Hey, you don’t need to know everything do you? We climbed out through the gate, up a scree/dry water bed to beyond the tree line before taking the flat path west back towards Bainbridge. There were no more incidents with animals. The biggest danger as in fact the walls, or more precisely the narrow gaps in them. These ‘squeeze stiles’ were dangerous. Generally the safest way was to take your bag off and try and push one leg through at a time. It was impossible to turn your foot once you’d started through, which was dangerous if you’d picked a less than ideal way through: you often wouldn’t know you’d selected the wrong foot forward until you were half way through and then faced with either a trip hazard or a big drop on the other side. In theory the squeeze stiles are designed to stop livestock (other than bullocks) from getting from one field to another. In reality they must cause a lot of injuries to people too. We were lucky that it was dry, as slipping when half way through a stile could be a disaster. I only bashed one knee once, and got my foot a bit stuck once too. But there but for the grace of god and all that. It must also be a severe problem for people of the larger persuasion - if you were to start a keep fit regime by going walking in an area full of livestock and stonewalls... beware the issue of stiles.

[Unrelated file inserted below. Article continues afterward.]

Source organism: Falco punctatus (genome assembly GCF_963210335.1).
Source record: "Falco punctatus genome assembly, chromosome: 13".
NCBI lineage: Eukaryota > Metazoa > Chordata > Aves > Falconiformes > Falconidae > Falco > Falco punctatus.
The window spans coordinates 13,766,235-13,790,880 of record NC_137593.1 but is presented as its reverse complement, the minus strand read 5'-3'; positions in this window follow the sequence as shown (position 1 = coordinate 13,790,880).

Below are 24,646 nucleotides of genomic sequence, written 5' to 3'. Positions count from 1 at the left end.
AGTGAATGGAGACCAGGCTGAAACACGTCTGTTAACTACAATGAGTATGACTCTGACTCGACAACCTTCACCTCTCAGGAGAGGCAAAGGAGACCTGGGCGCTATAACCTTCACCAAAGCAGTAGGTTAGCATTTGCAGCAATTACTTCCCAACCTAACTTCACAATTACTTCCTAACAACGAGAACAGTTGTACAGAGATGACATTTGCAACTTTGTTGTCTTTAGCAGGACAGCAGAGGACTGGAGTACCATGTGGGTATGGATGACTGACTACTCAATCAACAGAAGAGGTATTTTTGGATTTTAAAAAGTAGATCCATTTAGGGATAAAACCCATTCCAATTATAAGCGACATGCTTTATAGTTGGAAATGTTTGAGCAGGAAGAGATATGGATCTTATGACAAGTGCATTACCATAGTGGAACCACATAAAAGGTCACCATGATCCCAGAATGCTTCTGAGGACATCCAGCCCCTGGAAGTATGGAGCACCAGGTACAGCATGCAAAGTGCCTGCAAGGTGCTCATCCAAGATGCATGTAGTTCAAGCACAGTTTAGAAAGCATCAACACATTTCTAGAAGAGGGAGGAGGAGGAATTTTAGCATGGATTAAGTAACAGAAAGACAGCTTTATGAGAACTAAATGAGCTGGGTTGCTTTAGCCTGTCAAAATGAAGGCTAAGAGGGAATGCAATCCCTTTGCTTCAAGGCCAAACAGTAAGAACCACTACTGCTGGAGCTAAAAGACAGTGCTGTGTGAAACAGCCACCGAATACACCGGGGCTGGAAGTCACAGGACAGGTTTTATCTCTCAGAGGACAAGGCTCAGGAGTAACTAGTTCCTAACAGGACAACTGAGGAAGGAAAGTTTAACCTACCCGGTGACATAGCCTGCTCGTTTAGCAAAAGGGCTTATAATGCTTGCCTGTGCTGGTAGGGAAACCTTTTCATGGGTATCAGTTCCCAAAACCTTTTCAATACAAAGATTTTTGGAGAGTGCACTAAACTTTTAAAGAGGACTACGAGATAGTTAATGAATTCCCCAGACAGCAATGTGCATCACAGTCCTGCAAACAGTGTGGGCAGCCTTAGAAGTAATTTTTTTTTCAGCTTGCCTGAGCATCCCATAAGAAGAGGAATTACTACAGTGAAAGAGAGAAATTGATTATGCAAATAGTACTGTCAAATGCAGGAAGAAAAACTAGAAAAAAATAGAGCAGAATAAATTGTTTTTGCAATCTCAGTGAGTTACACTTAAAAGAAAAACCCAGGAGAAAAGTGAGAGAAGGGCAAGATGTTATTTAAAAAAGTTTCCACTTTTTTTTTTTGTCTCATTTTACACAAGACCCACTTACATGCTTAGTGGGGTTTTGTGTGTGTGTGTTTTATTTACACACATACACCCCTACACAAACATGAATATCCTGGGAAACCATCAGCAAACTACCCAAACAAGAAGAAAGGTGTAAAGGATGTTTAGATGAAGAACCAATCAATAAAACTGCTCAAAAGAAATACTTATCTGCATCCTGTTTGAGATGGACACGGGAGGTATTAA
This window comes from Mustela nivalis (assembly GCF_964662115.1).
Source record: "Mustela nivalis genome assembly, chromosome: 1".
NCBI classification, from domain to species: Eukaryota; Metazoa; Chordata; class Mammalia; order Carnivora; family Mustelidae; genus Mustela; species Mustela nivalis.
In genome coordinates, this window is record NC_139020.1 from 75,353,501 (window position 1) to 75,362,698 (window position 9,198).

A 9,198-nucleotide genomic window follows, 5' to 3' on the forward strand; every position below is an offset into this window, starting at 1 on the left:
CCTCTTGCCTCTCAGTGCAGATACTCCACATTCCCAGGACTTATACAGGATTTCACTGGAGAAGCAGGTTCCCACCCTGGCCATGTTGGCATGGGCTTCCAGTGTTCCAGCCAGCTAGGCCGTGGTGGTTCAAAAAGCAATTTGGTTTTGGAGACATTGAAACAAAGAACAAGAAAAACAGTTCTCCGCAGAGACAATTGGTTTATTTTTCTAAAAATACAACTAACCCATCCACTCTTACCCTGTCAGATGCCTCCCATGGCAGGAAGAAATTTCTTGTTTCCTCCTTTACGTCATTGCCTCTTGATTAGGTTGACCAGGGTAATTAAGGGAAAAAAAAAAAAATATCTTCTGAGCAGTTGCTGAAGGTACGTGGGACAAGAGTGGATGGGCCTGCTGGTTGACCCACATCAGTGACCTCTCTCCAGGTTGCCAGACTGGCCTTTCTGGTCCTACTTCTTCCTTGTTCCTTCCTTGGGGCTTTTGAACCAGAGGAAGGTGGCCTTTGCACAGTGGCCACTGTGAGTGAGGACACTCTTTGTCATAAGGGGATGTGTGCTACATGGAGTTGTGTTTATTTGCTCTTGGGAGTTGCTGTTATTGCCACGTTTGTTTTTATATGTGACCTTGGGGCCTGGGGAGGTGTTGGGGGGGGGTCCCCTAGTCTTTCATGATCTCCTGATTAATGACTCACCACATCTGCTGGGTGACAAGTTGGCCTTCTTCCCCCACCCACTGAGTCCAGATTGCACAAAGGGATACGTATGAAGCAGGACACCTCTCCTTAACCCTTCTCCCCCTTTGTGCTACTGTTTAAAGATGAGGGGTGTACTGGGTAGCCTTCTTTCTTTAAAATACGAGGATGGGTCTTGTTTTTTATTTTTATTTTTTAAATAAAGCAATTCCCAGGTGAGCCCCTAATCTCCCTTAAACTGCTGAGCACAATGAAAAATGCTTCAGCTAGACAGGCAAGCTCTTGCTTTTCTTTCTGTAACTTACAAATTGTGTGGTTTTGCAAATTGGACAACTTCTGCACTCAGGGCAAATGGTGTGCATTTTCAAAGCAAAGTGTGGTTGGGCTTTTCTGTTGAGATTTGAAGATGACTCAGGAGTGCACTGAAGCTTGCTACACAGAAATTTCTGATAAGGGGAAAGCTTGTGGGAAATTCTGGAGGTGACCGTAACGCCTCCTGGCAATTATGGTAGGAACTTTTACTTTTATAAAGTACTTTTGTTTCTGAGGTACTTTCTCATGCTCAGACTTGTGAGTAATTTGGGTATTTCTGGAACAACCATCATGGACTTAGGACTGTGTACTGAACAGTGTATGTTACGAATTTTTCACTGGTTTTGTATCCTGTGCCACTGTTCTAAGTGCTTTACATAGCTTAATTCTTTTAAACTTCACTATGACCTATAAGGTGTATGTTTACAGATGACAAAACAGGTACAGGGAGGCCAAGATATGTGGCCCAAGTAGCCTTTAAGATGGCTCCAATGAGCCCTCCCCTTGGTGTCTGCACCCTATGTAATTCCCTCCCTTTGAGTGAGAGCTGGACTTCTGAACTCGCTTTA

We walked downhill back toward Bainbridge for a short while before hanging left through a particularly narrow stile. We all got through it - eventually - before heading up hill. We were now on the path toward Semer Water (we’d been drinking the beer the day before at the Green Dragon after all). We were not beside the river to begin with as the path follows the top of the hill above it and there is no access along the river. Steve manfully managed it with only a couple of stops as he is only really getting into walking a bit now and this is mostly on the flat; truth be told I was happy he stopped too (I know Tony would happily just plough on otherwise). Tony declared he had qualified as a Team Leader for outdoor pursuits back in the day. But given he’d volunteered that he had THREE maps of the area with him, but had left each and every one back at the campsite I think he may need to resit whatever non-examination was involved to class him as a Leader. Luckily I’d brought my map with me. There were enough roads and landmarks around to not require a compass; it was not orienteering, just basic map reading. We didn’t got lost for even a few metres (although there was a small panic around the whole bullock ‘almost’ incident).